Last Thursday night I reminded Julie twice to put her math homework in her binder. It was due Friday and she would not get credit if it was turned in late.

What did she leave sitting on  her desk on Friday morning?

The homework, of course.

I came very close to not taking it to school for her. I wondered if all these reminders and extra help were enabling the kids' forgetfulness. Maybe it was time to teach a little lesson in responsibility, I thought.

I googled "Should I bring in my child's forgotten homework?" and most responses or blogs I read were in favor of not bringing in the homework and making your child suffer the consequences.
A local friend agreed. "Maybe if it were her lunch or glasses, I would bring them. But not homework."

But I felt guilty. We live 2 minutes from school. Literally. I wasn't busy at all that day. I had no reason not to take the homework other than to teach Julie a lesson. But would she learn? Would it be a good lesson? Or would she think her mom just didn't care?

Then Scott finally texted back. "You should take it. She works so hard," he texted. "Plus we like her :)"

That's when I knew he was right. She's our daughter. Why not show her the love? Why not help her when we can? It's not like I was taking a final exam for her. I was bringing in her homework that she had struggled all week to complete.

If I hadn't taken it, would she have remembered it next time? Maybe. But maybe this time she learned the lesson that she's worth our time and we have her back no matter what.

Thursday, March 3, 2016

The more things change...the more they change

I left Baltimore 10 years ago.
A decade.

I remember my hometown so clearly. I lived there for 27 years after all. I remember the shortcuts and side streets. My favorite snowball stand and the restaurant on the corner where we always went to celebrate something special. I remember sledding down our favorite "big hill," trekking through the snow to the pizza restaurant and walking to the swimming pool every day in the summer.

There's so much I can envision and sometimes it feels as if it's still home. I still call it home anyway.

But, recently I've found that I don't quite recognize the place where I grew up. The stores have changed, and so have the restaurants. There are more houses and offices and shopping centers.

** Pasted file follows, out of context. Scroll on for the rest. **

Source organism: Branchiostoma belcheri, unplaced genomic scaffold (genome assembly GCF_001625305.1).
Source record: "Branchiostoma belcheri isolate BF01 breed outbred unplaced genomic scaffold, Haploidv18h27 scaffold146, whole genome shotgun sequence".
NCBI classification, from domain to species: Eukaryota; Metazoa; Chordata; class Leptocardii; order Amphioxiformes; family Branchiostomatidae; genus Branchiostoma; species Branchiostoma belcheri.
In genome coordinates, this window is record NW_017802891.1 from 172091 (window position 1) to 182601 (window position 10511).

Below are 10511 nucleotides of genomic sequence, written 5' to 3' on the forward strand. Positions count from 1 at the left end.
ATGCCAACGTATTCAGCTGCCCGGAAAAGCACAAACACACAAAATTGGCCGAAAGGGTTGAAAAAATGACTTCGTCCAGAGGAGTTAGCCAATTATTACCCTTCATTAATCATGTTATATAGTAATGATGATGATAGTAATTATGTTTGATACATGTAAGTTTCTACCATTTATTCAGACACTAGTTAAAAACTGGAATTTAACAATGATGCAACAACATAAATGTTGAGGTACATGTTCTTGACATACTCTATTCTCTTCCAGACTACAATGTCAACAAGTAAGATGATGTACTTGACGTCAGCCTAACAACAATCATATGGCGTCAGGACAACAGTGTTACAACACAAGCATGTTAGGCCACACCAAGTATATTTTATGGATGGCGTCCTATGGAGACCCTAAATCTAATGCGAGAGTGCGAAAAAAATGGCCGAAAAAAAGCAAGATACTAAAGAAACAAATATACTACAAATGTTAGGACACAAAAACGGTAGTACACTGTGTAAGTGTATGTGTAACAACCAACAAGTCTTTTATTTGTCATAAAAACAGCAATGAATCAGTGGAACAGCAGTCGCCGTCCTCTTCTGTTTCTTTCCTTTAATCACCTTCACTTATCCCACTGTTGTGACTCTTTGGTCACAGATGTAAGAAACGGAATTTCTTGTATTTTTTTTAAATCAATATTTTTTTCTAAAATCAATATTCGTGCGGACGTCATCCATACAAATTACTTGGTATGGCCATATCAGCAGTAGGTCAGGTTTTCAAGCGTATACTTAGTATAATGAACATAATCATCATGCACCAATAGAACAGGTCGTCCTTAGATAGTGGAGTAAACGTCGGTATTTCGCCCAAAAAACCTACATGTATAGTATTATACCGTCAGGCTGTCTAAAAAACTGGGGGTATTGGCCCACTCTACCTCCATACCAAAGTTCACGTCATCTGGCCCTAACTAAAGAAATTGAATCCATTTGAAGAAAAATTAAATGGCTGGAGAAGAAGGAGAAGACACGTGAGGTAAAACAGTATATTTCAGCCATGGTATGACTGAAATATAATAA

When I talk to my friends about Baltimore, (all still live in town) I find that I don't know at all what they're talking about. We met up for a girls trip last weekend. They were incredibly sweet and bought me a plane ticket, and arranged for Scott to take off work to watch the kids. It was an amazing bonding weekend, but whenever talk drifted to Baltimore or Maryland, I found I didn't have a thing to contribute.

They talked about the best restaurants and bars, and fun places to take the kids. I didn't recognize anything they were talking about. It was a realization that my hometown isn't really my hometown anymore. Most likely we won't move back. (We've moved too many times and can't move the kids again.) We've been away so long, that it really isn't home...at least not the way it used to be.

While this makes me sad, I feel grateful to have grown up in such a diverse area with a wonderful family and amazing friends who I still see every so often. We made some great memories, and that's how I'll remember my town.

Thursday, February 18, 2016

Reality check

My daughter is 10.
In my mind, she's the little girl who writes stories about imaginary creatures, and plays for hours on end with Beanie-boos and Barbies. She believes in Santa, the Easter Bunny, the Elf on the Shelf, the Tooth Fairy and mischievous leprechauns.

She wants nothing to do with boys and makeup or fashion. She doesn't understand puberty and wouldn't mind taking a bath with her 6 year old brother while they play super heroes--even though we long ago ended this ritual.

She's innocent and sweet and naive and clueless, or so I thought.

Then, I found this.

I wasn't snooping. I swear. I just happened to be cleaning up her desk. She had been home sick the day before and there were tissues and cough drop wrappers everywhere. But, then I found this---an entire artist's pad full of before and after drawings of people who had apparently undergone a sex change or "gender swap." There's Belle and Elsa becoming boys and Penn and Teller becoming women. There's Aladdin and Prince Charming and Cinderella and Snow White. All undergoing gender transformations. 

What the heck?? Seriously, what the heck is going on? What does this mean? 

I wracked my brain trying to think when she would have even heard the term. Had she been watching the news about Caitlyn Jenner? Or was it something she found on her own? 

Then I freaked about what she might have googled or found on YouTube. Both kids are allowed an hour on Saturday and an hour on Sunday of iPad/laptop time. During the week, they only use technology for school work. So, it's not like they have been spending countless hours online. 

But, apparently that was enough. Along with the Barbie videos she watches on YouTube, Julie found some "shows" about Disney characters and gender swaps. Basically, there were cartoon renderings of how different characters would look if they were the opposite sex. 

So, not as awful as I thought, but still a little bit more information than I was willing to cover with a 10-year-old. Of course I know our kids can't stay sheltered forever, and I know that this is the real world. There are all different types of people, and of course I want our kids to know that and be respectful and tolerant and kind. I get all that and we aren't raising our kids to hate or judge.